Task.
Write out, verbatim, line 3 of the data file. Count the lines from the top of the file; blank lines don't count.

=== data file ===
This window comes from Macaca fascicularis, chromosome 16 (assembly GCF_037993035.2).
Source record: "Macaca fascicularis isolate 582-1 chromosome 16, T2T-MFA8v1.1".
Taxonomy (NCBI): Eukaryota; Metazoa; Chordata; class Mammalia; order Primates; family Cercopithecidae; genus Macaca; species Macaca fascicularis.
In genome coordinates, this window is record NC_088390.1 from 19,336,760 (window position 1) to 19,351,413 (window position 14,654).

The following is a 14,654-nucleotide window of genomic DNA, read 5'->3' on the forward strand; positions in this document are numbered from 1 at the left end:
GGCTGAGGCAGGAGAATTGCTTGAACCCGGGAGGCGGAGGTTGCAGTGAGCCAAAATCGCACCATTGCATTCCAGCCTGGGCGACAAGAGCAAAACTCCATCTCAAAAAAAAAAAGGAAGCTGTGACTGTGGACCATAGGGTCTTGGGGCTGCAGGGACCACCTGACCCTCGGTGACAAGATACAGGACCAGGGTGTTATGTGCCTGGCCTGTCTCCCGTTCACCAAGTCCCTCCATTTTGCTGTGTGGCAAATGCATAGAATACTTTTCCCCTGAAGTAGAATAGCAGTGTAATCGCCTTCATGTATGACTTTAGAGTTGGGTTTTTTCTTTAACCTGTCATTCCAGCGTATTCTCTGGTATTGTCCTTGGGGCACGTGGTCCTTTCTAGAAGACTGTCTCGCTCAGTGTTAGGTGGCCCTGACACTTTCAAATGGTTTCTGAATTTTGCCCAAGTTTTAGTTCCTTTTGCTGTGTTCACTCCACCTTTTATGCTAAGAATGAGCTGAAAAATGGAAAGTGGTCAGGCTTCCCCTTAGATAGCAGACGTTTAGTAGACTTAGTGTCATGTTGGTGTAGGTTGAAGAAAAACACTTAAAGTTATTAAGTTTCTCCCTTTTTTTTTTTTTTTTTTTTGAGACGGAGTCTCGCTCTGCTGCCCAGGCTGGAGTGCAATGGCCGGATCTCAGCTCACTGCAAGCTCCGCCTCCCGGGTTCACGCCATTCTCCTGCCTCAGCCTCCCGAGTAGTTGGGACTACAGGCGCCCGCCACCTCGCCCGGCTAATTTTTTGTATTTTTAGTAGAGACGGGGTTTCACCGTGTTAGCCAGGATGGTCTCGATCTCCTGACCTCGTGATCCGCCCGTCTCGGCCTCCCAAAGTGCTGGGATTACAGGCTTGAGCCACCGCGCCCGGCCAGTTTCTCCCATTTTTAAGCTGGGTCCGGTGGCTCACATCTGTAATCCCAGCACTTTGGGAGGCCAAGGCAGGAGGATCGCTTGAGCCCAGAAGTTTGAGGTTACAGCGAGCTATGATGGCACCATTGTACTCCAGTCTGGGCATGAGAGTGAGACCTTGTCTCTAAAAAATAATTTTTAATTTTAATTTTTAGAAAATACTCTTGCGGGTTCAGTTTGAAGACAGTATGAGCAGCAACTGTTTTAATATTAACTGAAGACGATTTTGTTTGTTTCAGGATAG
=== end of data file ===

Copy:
Taxonomy (NCBI): Eukaryota; Metazoa; Chordata; class Mammalia; order Primates; family Cercopithecidae; genus Macaca; species Macaca fascicularis.